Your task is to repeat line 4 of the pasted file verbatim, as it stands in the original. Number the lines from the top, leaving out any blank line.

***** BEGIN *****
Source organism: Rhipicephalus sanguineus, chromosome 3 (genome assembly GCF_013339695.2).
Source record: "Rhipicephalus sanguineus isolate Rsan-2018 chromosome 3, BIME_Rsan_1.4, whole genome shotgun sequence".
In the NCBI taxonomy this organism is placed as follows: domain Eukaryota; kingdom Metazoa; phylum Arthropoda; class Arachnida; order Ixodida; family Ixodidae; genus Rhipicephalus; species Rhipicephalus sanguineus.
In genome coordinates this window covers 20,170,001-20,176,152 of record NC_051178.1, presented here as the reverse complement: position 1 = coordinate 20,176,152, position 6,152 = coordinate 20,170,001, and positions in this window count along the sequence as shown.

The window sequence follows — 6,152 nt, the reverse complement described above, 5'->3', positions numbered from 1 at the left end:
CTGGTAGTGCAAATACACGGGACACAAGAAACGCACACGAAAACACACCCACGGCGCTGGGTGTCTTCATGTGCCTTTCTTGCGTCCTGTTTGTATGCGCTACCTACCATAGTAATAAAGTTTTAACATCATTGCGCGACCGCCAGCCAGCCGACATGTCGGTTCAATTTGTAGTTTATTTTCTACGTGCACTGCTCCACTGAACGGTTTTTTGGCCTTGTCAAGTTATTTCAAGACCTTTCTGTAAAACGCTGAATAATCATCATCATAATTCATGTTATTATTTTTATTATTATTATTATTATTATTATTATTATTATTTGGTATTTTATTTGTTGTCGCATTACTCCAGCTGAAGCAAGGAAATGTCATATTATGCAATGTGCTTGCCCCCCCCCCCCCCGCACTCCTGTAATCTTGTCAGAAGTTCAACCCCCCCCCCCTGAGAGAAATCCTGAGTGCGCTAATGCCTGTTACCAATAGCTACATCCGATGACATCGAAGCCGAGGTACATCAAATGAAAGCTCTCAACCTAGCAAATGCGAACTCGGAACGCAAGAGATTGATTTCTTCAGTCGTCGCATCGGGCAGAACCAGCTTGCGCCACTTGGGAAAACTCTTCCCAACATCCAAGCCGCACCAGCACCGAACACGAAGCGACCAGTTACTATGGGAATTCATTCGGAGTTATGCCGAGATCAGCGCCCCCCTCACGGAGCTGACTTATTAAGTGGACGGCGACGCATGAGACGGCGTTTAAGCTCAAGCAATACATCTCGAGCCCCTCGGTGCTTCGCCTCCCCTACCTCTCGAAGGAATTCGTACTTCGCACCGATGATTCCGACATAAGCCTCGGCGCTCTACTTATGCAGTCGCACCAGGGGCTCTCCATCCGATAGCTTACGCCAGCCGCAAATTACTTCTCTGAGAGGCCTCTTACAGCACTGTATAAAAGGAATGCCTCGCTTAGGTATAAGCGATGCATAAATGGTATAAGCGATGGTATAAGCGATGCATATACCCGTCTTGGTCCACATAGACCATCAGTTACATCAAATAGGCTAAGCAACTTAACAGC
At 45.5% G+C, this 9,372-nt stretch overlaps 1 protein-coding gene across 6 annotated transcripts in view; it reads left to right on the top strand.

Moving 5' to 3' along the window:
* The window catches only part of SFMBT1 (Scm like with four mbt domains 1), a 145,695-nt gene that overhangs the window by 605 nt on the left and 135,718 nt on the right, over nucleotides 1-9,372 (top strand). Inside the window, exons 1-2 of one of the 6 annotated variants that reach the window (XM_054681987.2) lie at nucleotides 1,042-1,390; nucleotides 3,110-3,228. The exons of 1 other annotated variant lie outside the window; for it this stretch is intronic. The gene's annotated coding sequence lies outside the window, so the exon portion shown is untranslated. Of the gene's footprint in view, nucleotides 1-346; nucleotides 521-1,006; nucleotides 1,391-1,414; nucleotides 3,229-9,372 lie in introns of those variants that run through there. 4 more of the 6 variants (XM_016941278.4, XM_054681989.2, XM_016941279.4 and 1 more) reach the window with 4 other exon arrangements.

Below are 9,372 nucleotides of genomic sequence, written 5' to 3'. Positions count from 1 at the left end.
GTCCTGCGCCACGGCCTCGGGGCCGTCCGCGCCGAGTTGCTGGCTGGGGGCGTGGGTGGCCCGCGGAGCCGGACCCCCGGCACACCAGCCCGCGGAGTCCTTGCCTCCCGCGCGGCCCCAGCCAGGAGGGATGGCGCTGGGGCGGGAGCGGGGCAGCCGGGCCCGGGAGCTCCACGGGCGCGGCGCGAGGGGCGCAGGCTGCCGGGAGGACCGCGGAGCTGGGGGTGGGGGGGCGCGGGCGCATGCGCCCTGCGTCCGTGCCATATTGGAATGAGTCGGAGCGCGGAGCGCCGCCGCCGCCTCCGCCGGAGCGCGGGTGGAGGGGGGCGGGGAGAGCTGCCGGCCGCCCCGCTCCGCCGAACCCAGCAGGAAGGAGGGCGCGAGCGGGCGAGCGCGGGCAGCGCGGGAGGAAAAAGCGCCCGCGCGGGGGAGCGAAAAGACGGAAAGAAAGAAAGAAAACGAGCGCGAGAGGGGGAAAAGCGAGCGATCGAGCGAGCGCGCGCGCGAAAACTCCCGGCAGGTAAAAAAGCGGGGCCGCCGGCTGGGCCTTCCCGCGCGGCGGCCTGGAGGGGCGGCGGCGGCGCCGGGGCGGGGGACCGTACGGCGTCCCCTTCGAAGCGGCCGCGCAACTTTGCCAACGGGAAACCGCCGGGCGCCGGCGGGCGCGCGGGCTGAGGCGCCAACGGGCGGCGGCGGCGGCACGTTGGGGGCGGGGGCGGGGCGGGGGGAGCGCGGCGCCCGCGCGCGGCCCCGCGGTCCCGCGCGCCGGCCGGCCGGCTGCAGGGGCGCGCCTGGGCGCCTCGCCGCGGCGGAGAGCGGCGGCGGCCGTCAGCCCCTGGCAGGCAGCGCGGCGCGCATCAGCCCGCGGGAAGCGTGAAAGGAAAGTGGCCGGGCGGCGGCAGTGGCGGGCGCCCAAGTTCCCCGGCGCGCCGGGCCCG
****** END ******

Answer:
In genome coordinates this window covers 20,170,001-20,176,152 of record NC_051178.1, presented here as the reverse complement: position 1 = coordinate 20,176,152, position 6,152 = coordinate 20,170,001, and positions in this window count along the sequence as shown.